1. Mick West

    Mick West Administrator Staff Member

    feebdcce0b16d6b6c70852ac8e2d7538.

    The above image is one of the earliest representations of a solar halo and two sun dogs (also called parhelia, or "mock suns"). It's from 1520, and looks like it was painted from memory, or from a verbal description. Here's a more modern photograph of a similar configuration
    [​IMG]

    Halos and sun dogs are formed by ice crystals refracting the light of the sun. They form at specific distances from the sun (due to the angles of the crystal, and the degree to which it bends light). The most common (and smallest) halo forms at 22° around the sun, and hence is known as a 22° Halo. Sun dogs form on either sides of this halo, level with the sun. Sometimes they look like small segments of a rainbow, and sometimes they are very bright, almost as bright as the sun (especially if there is some cloud in front of the sun

    People's experiences with halos and sun dogs varies by individual. I remember quite vividly the first time I saw a halo, in 1996, somewhere near Fresno, California. I saw them occasionally when living in Los Angeles, but I noticed a distinct increase in the frequency when I moved 350 miles north to the Sacramento region.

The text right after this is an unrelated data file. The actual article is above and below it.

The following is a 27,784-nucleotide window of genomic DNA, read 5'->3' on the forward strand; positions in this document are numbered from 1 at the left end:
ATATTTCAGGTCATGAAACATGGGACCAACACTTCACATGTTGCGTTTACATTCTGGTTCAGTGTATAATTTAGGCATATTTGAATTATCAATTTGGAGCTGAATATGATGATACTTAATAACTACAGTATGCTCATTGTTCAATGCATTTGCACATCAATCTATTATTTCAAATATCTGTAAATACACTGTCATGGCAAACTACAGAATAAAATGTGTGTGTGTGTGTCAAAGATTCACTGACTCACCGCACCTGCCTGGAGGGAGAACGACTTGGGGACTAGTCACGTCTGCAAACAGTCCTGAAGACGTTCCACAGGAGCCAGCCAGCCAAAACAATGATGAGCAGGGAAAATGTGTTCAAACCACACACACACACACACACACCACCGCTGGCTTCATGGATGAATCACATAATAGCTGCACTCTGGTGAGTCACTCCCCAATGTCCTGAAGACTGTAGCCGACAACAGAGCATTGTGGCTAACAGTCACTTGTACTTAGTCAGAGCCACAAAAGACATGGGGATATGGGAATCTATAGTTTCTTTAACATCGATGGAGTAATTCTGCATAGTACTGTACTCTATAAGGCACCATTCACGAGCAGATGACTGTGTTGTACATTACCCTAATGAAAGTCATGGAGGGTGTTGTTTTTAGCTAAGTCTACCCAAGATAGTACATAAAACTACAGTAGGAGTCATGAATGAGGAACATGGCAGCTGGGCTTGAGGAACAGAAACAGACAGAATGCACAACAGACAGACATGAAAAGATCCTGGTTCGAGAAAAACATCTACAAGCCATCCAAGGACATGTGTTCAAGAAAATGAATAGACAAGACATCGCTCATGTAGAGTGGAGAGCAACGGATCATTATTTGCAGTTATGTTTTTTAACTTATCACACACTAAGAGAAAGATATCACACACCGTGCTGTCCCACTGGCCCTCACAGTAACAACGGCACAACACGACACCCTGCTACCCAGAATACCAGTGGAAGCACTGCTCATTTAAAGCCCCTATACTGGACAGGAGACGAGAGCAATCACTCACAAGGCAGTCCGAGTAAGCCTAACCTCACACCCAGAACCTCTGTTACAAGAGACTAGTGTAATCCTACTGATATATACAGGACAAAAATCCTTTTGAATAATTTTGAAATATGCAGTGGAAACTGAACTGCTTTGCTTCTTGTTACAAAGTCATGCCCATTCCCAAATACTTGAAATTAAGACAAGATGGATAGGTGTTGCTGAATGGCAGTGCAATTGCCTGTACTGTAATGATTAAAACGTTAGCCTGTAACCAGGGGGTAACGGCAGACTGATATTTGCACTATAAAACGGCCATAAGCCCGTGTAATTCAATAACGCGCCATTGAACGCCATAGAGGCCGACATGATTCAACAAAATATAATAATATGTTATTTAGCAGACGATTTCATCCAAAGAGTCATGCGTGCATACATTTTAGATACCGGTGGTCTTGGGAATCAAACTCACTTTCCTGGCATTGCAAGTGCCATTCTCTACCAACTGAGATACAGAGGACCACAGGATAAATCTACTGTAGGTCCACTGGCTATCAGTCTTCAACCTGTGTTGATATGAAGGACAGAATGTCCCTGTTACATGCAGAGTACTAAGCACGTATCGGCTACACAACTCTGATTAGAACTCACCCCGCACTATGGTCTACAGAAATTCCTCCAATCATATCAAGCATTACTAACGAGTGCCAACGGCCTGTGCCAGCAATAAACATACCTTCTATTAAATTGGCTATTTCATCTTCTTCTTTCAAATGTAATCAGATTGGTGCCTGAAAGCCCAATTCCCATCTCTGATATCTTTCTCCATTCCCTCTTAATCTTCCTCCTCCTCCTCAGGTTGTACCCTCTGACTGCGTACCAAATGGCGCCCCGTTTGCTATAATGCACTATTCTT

Many people don't notice halos simply because they are so close to the sun, and people avoid looking at the sun, because it hurts your eyes. Halos are best observed when part of the sun is obscured, or indirectly with a digital camera.

    So how common are halos? How common are sun dogs? Has the frequency of these things changed over time?

    In this excellent time-lapse video, Patrick Roddie documents the occurrence of halos on 21 days in March 2015.

    Unfortunately Mr Roddie incorrectly describes the halos as "sun dogs", when in fact no sun dogs appear in the video. But from this we can deduce that halos are fairly common in San Francisco in March, and sun-dogs less so.

    But what does history tell us about the frequency of halos and sun dogs? There's quite a history of descriptions of these phenomena, going back hundreds of years.

    Notes on historical terminology:
    • In some places halos and sun dogs are referred to as "meteors", which is an old-fashioned term for anything seem in the sky, and not just meteorites)
    • Older books use the terms "halo" and "corona" interchangeably. In more modern usage the term "corona" is used for the irregular rings of iridescence seen much closer to the sun than with halos.
    • Sometimes the size of the halo is referred to by the angular diameter, and not the radius. A normal halo has a radius of 21.7°, usually referred to as 22° halos. But in older works this might be referred to as a 44° diameter halo, or even approximated as "about 45° diameter"